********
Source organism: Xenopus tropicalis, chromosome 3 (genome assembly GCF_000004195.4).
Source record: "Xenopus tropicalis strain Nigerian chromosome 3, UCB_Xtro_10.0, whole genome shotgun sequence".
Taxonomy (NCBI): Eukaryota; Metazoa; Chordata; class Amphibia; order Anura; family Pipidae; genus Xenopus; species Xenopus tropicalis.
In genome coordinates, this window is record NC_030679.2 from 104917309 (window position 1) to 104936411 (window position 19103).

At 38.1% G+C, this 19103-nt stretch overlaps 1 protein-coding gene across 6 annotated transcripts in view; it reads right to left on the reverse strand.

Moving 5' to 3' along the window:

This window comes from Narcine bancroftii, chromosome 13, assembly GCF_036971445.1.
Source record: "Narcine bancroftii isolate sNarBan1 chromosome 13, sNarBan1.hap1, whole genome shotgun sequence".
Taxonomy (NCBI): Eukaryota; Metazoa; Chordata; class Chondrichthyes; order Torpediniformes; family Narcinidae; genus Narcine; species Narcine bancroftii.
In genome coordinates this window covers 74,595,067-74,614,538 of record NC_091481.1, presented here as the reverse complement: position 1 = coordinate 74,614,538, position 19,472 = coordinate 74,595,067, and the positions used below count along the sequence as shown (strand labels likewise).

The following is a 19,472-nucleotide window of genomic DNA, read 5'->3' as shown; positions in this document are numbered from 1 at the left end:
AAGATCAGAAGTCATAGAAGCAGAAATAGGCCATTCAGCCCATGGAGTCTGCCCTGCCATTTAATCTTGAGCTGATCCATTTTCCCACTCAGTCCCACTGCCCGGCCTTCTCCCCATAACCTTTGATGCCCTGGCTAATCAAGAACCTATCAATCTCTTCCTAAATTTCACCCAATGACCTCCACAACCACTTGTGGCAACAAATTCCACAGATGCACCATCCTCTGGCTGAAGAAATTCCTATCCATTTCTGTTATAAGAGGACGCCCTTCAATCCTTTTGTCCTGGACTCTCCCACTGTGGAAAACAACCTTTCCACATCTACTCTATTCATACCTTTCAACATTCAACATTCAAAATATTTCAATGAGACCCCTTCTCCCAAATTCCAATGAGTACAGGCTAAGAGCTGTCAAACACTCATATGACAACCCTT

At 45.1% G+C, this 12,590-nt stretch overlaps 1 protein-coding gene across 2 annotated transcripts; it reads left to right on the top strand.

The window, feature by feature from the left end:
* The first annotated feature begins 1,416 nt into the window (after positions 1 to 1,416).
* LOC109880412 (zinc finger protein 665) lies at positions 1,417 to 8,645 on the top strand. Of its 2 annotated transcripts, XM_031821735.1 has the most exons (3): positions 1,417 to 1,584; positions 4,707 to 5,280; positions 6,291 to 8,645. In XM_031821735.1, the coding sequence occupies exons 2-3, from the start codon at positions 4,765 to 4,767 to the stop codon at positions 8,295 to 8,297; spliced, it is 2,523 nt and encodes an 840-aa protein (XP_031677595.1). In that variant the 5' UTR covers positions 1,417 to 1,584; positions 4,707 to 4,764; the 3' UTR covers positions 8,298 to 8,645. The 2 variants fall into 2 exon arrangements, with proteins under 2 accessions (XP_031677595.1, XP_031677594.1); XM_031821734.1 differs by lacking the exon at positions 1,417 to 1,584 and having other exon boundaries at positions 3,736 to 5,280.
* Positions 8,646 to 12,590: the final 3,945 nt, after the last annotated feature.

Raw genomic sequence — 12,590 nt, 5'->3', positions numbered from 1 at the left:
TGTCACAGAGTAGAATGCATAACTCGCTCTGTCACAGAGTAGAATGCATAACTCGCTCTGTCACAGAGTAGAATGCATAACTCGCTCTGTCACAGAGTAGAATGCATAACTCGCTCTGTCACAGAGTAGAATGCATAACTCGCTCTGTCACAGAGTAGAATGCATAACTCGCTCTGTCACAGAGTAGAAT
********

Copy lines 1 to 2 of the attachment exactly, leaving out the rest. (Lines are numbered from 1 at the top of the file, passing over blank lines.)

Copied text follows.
Source organism: Xenopus tropicalis, chromosome 3 (genome assembly GCF_000004195.4).
Source record: "Xenopus tropicalis strain Nigerian chromosome 3, UCB_Xtro_10.0, whole genome shotgun sequence".